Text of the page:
As far as relationships go, we all occasionally make mistakes while trying to communicate our disappointment or dissatisfaction, but when we continue to entertain bad habits such as not listening, shutting down, blaming and criticizing, not only do we eventually stop making efforts to repair the hurt and understand one another, we begin to resent each other and pave the way for contempt.* And, when it comes to couple communication, that can be lethal! Contempt is one of the top reasons for break-up and divorce, and the worst part is, too often, we don’t even see it coming. Like an insidious communicable virus, this communication pattern is often not apparent until it has already spread. So subtle are the put-downs at first, yet the unconscious mind takes hold and keeps track of all the relationship fault-lines that have since been pulling us apart, causing us to not only feel more and more judged, disliked and disrespected, but to continue to live a life amid constant acrimony, void of affection, leaving us believing and expecting the worst from each other. Contempt asserts a kind of “I’m right and you’re wrong” mentality and usually involves pleasurable feelings of power and superiority. Rejection is often the message received from a contemptuous act or tone of voice and most always develops into an internal narrative- one which is punctuated by the conviction that change is no longer possible and dissolution of trust. Over time, these long simmering negative thoughts about oneself and the relationship actually weaken the immune system. Contempt is a destructive negative emotional reaction, as it gnaws away at any foundation of love that may have existed before. Although not always volatile in nature, the mannerisms and words of contempt carry much pain. In fact, many couples at this stage of their relationship cannot even remember what attracted them to each other in the first place. Highly infectious, even contagious, contempt is often irreparable. It leads to more strife than any possible type of recovery or reconciliation. It’s that toxic! If not worked through, contempt literally spells doom for both personal wellness and for the relationship.
Under the Microscope
Even the most loving couples aren’t given total immunization against relationship malaise. Considering the universal nature of human fallibility, every relationship will have its issues. Normal. Close-up, however, contaminated relationships often look like this: name-calling, finger-pointing, crossing arms, teeth-gritting, sarcasm, scorn, mean-spiritedness, mimicking, mockery, moral superiority, derogatory comments, disgust, disrespect, belligerence, insults, cynicism, condescension, character assassination, hostile humour, sneering and eye rolling. Such is the culture of contempt. Time and again, like multiple strains spawned from the same virus, it eats away at a loving relationship most rapidly. What is less visible about contempt however, is the steady drip of quiet emptiness and suffering taking place. On the surface things may even seem calm, with distancing and disconnection serving the illusion of feeling safe, but the psychological damage usually runs deep. And, even if a couple wants the relationship to work, they do not know how to feel loved and connected anymore as, over time, they have grown so accustomed to responding to each other in this way. Blind to their own faults and fears, they have unwittingly overlooked their patterns -or possibilities- of engagement and, out of emotional despair and neglect, so too have poisoned their love. By contrast, contempt is virtually non-existent in happy marriages.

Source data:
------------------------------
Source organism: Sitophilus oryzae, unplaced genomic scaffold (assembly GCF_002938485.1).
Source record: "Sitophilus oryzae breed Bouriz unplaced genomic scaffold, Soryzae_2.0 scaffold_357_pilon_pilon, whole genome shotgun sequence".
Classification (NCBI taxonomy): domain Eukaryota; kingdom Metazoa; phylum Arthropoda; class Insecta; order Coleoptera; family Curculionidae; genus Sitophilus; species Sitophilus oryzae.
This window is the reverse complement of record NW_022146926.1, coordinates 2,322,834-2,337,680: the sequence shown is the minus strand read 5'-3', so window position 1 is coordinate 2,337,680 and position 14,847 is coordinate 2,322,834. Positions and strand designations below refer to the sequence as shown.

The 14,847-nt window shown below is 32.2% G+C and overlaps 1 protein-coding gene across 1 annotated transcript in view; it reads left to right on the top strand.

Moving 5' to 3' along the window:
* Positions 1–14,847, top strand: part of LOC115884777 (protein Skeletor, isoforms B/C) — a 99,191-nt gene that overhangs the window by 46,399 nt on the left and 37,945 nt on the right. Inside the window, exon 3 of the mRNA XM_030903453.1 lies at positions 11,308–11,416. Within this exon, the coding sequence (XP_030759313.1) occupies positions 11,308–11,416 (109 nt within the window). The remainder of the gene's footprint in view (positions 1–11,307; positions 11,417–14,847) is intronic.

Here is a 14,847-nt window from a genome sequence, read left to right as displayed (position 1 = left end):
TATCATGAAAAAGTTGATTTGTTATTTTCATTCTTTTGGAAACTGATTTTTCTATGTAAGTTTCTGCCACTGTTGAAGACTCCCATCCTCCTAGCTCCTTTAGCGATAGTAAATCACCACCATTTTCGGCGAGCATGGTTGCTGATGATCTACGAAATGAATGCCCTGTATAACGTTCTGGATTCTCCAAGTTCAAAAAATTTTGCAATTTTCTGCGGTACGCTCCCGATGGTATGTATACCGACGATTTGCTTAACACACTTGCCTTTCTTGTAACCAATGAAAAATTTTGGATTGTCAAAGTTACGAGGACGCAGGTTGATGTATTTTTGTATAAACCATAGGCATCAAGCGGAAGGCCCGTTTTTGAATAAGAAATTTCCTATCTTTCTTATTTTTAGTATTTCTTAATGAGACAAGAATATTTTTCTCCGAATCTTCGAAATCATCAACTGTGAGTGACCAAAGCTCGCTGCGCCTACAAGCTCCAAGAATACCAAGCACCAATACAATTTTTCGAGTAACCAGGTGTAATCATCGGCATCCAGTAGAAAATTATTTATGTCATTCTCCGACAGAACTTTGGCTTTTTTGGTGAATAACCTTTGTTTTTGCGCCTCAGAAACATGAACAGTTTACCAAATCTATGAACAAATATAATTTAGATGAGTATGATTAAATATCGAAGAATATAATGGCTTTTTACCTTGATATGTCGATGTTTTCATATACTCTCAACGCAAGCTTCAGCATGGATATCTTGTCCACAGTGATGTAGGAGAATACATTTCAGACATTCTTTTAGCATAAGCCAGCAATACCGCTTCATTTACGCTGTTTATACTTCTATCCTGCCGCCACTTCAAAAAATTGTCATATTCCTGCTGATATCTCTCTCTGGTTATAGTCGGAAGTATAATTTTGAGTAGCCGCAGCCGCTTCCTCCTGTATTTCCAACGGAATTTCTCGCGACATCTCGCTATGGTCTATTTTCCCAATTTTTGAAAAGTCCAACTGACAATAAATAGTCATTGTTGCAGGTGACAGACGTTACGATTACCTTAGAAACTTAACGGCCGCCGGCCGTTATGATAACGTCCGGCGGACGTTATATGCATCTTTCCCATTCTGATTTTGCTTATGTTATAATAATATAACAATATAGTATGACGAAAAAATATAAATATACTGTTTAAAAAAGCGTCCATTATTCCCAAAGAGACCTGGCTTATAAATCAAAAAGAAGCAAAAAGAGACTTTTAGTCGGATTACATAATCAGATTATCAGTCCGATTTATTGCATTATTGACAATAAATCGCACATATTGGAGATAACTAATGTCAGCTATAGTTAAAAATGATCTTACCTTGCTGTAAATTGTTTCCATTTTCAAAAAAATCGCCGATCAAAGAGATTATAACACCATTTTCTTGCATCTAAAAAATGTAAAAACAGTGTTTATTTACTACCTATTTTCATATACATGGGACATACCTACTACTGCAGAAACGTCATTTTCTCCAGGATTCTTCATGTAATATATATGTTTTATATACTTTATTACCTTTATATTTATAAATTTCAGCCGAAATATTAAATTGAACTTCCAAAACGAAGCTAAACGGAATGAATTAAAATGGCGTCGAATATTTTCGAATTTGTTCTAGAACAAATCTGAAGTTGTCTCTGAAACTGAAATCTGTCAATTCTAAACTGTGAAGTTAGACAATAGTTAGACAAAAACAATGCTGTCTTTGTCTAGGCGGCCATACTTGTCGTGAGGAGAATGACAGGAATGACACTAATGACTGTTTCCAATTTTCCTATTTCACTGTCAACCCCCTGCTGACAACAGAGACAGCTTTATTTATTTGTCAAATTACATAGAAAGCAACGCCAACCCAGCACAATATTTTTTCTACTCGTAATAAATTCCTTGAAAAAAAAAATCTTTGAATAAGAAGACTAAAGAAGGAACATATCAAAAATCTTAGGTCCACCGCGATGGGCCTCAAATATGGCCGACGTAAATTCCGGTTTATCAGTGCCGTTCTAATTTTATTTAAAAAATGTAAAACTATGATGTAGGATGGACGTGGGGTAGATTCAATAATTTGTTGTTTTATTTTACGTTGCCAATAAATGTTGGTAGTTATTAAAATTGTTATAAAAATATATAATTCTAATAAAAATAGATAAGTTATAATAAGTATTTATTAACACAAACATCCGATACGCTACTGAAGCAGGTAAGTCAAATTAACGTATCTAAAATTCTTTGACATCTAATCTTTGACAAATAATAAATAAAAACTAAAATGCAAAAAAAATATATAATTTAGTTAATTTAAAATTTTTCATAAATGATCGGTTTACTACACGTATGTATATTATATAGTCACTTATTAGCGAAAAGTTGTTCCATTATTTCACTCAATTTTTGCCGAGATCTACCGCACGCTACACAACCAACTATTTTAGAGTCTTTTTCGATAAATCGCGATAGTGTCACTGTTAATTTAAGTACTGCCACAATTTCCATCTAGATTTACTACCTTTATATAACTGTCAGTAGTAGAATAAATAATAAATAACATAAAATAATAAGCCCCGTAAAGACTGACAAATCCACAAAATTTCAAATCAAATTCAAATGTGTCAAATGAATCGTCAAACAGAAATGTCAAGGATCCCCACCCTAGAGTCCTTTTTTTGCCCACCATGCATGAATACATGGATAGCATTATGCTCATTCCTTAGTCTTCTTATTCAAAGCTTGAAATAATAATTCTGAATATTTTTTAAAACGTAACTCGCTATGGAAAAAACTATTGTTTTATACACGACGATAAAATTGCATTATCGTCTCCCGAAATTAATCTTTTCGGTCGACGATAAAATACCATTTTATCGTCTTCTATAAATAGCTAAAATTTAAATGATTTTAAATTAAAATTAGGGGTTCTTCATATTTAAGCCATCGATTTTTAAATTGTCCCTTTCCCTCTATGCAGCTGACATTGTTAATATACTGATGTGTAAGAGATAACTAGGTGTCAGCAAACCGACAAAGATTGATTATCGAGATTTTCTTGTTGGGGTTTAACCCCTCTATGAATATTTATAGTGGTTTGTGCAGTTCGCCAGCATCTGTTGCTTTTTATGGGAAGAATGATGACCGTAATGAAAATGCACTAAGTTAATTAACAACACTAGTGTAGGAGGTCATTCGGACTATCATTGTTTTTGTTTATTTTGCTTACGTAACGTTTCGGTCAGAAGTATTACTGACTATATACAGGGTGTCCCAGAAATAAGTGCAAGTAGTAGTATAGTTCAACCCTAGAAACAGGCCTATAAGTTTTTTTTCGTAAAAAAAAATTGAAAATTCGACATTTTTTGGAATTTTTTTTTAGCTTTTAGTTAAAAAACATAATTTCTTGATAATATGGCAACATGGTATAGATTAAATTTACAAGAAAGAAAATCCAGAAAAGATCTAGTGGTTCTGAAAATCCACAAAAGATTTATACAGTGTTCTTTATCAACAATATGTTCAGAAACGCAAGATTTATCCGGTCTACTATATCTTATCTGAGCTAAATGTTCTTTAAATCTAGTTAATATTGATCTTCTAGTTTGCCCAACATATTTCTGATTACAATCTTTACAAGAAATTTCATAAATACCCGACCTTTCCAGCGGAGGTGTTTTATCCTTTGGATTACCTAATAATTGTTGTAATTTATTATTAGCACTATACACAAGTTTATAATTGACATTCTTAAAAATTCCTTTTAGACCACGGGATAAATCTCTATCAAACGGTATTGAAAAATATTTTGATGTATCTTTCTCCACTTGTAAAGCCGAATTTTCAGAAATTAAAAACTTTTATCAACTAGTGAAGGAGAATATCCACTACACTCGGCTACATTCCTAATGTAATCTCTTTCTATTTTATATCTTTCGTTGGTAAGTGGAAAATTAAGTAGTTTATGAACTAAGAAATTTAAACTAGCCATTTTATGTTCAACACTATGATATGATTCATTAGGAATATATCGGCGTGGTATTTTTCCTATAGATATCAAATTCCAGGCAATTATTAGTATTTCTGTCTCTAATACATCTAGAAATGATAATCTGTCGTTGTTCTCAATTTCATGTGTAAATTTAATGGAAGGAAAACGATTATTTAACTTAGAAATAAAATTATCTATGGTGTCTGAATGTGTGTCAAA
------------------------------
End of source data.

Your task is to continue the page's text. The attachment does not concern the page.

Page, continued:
Much has been written about how we could have nipped this pandemic in the bud, so-to-speak. Had we not stifled the alarm of this respiratory virus, had we been more competent, clear and communicated more from a compassionate, global initiative, early intervention may have literally prevented everything from face-masks to fatalities. As we know, the problem with hindsight is that it always comes a little too late. Woulda Coulda Shoulda- the same can be said about saving troubled relationships.
Good relationships are rarely taken for granted or neglected. Instead, they are prioritized. At the heart of a healthy and happy, long-term relationship is a steady stream of positivity; one that is, as a rule, flowing with admiration, affection and appreciation, making each partner feel cared for and loved. It's willful and intentional by design. In other words, happy couples are devoted to building and maintaining a fertile spirit of friendship because having a meaningful relationship matters to them. Perhaps what is less apparent is how this skill purposefully serves them when conflict eventually erupts. If, as couples, we keep building our friendship and feel connected, our positive view of each other automatically serves as a buffer -ie., helps cushion the blows between us- during our more negative exchanges. How? Whenever we communicate, we automatically tend to attach meaning or value, especially the feelings we hold for one another. If the overall feelings for our relationship come from our experiences of good times, respect, security, satisfaction and, especially gratitude, we tend to give each other the benefit of the doubt, listen better, and most importantly, receive each other’s repairs during distress. It’s a win-win situation. Why? Quite simply because our shared history reminds us that we really like each other, so we know deep down inside we matter to each other. We think about and see each other in mostly positive terms. Whenever we choose to do something thoughtful for our partner or just have fun together, we feel more connected and somehow help each other bounce back from setbacks and stress that much better. It is as if our positive, routine relationship practices create and maintain certain type of built-in safety measures which enable us to handle difficult situations as well as respond to each other’s needs. It’s like having our own own PPE! Similar to the way an antidote relieves, prevents or counteracts a disease, we are practicing preventative maintenance by being proactive and may not even be aware of it! So, fundamentally, the quality of a relationship depends upon the quality of those involved in it or more aptly, on what we each bring into the relationship.